One of the natural wonders of Lithuania is the Curonian Spit, a thin 60-mile long sand-dune spit that separates the Baltic Sea from the Curonian Lagoon. The UNESCO World Heritage Site is partially in Lithuanian territory and partially in Kaliningrad Oblast, Russia. From the Lithuania side, you can see plenty of dunes and take short hikes in the Spit’s natural areas.
The Curonian Spit was created by migrating sands that grew as high as 60 meters. The shifting sands actually buried several villages over the centuries. Now it is a rich park full of rare plants and animals with a lot of cool paths and views of the water on either side.
How to get there
The closest mainland Lithuanian city to the spit is Klaipeda, which is a small industrial port town with a lot of traffic and good food. If you’re coming from Vilnius and you’re not staying in Nida on the Curonian Spit, this is a good place to stop for the night. But staying in Nida is probably a better idea, so you can see the sun rise over the dunes.
You have to ferry from Klaipeda to the Spit. If you’re on foot or bike, you can ferry from the Old Ferry Terminal or the New Ferry Terminal. But if you’re arriving by car, you have to cross the lagoon via the New Ferry Terminal. You can find the timetable here, but in case you can’t find it or the page isn’t updated, these are times for the next couple of months. Past May 2018, you can probably use this to give you an idea of how frequently it comes. It will drop you off in the village of Smiltynė in less than 10 minutes.
The highlights of the Curonian Spit National Park
The Curonian Spit is giant reserve area with many points of interest and little villages along the way. Since the area is so narrow, almost every stop is a roadside attraction. But you can hike around the different areas at your leisure.
Dendrologic Cognitive Path
Around the area of Juodkrantė, you’ll find the Dendrologic Cognitive Path, which is a hiking trail through the ancient forest that grew out of the sand of the Spit. Among the pines and spruces, you’ll find the giant sound trap that looks like a wooden megaphone (Garsų gaudyklė). You can sit in it and listen to the amplified sounds of the forest and the birds.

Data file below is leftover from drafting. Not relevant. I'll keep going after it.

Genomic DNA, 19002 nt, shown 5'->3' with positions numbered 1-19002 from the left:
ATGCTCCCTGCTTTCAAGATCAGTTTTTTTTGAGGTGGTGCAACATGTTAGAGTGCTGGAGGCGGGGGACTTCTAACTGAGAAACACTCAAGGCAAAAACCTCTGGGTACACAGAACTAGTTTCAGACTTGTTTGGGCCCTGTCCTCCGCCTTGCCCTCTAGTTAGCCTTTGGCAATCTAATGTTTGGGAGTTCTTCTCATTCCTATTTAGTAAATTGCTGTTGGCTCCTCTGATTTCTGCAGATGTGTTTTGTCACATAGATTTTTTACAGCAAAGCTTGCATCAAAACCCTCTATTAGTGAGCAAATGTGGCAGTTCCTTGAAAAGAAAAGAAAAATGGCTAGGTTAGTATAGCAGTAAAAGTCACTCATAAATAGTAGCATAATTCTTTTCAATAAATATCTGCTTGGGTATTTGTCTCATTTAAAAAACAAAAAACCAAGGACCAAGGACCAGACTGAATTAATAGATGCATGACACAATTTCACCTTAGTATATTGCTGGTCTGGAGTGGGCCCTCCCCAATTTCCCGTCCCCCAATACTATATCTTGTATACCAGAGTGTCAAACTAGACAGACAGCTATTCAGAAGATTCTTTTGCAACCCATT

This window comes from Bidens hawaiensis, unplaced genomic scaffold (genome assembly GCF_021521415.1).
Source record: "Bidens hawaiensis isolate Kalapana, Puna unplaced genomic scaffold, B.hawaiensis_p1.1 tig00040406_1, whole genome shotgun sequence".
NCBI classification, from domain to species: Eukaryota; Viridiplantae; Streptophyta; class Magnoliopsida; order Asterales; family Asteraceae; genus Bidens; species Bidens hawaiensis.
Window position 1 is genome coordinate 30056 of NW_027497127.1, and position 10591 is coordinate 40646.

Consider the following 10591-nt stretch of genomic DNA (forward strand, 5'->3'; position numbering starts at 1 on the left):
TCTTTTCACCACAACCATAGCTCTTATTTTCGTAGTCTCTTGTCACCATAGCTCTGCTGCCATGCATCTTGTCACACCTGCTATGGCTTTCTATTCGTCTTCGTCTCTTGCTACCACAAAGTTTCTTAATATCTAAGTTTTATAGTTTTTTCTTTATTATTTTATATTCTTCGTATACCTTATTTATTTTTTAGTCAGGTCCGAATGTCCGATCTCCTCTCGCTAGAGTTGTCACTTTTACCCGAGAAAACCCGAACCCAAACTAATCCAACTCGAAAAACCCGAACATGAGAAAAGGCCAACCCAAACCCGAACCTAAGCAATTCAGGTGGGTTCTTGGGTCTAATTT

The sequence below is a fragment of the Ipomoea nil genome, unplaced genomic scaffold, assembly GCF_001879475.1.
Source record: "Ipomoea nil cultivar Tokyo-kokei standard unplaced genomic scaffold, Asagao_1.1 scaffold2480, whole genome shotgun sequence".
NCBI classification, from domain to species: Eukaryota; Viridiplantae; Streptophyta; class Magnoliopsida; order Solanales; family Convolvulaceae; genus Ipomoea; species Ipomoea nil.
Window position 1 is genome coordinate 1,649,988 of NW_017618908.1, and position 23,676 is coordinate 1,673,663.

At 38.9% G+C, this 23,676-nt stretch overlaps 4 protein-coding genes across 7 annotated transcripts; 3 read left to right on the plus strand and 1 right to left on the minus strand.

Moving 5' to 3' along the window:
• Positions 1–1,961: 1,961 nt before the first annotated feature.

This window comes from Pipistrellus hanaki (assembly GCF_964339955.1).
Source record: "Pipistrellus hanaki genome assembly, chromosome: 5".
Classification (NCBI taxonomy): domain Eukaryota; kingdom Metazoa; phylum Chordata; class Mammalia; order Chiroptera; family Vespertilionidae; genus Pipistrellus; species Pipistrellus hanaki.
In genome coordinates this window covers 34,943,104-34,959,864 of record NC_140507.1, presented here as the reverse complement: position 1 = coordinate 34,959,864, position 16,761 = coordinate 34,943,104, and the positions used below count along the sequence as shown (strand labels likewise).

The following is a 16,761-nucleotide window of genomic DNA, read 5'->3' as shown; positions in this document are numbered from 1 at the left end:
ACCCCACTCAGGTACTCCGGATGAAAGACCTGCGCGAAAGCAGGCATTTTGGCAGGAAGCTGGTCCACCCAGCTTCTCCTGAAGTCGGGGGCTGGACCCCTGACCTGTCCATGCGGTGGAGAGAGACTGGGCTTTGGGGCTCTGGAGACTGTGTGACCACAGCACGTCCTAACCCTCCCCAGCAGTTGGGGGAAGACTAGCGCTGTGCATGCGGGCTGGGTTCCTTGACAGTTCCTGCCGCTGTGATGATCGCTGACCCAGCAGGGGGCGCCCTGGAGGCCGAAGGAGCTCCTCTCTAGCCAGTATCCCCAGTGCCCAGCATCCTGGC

Near the start of the Dendrologic trail on the Lagoon side of the Spit, you’ll find Amber Bay. Aside from being very pretty, this bay is known for the reed sculptures of animals and geometric shapes that sit on the water during the summer months. The structures are later burned in celebration of Autumn Equinox.
Hill of Witches
Also in Juodkrantė, you’ll find one of my favorite spots on the Curonian Spit, the Hill of Witches. This trail is on a forested sand dune and is basically a massive sculpture garden. The wooden sculptures depict stories and characters from Lithuanian folklore, designed in a traditional woodcarving style.
Heron and cormorant colony
Have you ever seen “The Birds”? Well, in Lithuania, you can see the live version at the very loud, very busy bird colony. It’s the oldest and largest colony of herons and cormorants in Lithuania. You can see the birds in their nests and also flying everywhere around you.
Grey Dunes (Pilkosios kopos)
Also known as the Dead Dunes, this is where as many as four known Nagliai villages were covered in sand between 1675 and 1854, where they remain today. These dunes are huge and from their peaks you can see the Baltic Sea and the Curonian Lagoon on either side of you. Though the walk is tiring and sometimes steep, it’s oddly calming to be surrounded by wind-swept dunes.
Parnidis Dune and Sundial
Near Nida, you’ll find the vast stretch of the Parnidis Dune, where you can take a walk along the dunes and enjoy the view over the water. There are some established paths to prevent people from disturbing the dunes, but a lot of the path is now covered by the changing sands. From here, you can see the widest part of the Spit, Bulvikis Cape, sitting just short of 2.5 miles wide. Here you’ll also find a giant sundial, with a large stone pillar at its center.
If you’re not staying in the Spit overnight, the village of Nida is a perfect place to stop for a hearty lunch before continuing to explore the trails. If you’re feeling really adventurous, you can hit up the Baltic-facing Nida Nudist Beach.
Get the GPS-guided version of this and other Nida guides on GPSmyCity here.